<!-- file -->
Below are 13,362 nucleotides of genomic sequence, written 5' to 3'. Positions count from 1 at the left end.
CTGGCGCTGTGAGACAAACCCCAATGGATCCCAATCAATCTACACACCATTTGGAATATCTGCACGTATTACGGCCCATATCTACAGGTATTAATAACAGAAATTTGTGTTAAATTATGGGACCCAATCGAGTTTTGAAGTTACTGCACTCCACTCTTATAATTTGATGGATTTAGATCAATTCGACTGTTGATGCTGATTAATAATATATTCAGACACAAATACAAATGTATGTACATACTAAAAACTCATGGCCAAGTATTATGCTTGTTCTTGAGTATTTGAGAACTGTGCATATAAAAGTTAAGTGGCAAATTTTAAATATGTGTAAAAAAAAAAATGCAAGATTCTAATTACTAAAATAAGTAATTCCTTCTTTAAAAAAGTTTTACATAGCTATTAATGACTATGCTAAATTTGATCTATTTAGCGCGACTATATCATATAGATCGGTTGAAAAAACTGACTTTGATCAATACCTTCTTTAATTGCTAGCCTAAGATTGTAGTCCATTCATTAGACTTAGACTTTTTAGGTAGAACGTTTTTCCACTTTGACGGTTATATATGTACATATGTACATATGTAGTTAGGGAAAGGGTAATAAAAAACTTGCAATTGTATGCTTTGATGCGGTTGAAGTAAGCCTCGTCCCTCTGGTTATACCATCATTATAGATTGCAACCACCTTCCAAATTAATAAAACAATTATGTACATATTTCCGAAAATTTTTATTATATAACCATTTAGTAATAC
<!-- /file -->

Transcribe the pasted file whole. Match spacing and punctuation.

Below are 13,362 nucleotides of genomic sequence, written 5' to 3'. Positions count from 1 at the left end.
CTGGCGCTGTGAGACAAACCCCAATGGATCCCAATCAATCTACACACCATTTGGAATATCTGCACGTATTACGGCCCATATCTACAGGTATTAATAACAGAAATTTGTGTTAAATTATGGGACCCAATCGAGTTTTGAAGTTACTGCACTCCACTCTTATAATTTGATGGATTTAGATCAATTCGACTGTTGATGCTGATTAATAATATATTCAGACACAAATACAAATGTATGTACATACTAAAAACTCATGGCCAAGTATTATGCTTGTTCTTGAGTATTTGAGAACTGTGCATATAAAAGTTAAGTGGCAAATTTTAAATATGTGTAAAAAAAAAAATGCAAGATTCTAATTACTAAAATAAGTAATTCCTTCTTTAAAAAAGTTTTACATAGCTATTAATGACTATGCTAAATTTGATCTATTTAGCGCGACTATATCATATAGATCGGTTGAAAAAACTGACTTTGATCAATACCTTCTTTAATTGCTAGCCTAAGATTGTAGTCCATTCATTAGACTTAGACTTTTTAGGTAGAACGTTTTTCCACTTTGACGGTTATATATGTACATATGTACATATGTAGTTAGGGAAAGGGTAATAAAAAACTTGCAATTGTATGCTTTGATGCGGTTGAAGTAAGCCTCGTCCCTCTGGTTATACCATCATTATAGATTGCAACCACCTTCCAAATTAATAAAACAATTATGTACATATTTCCGAAAATTTTTATTATATAACCATTTAGTAATAC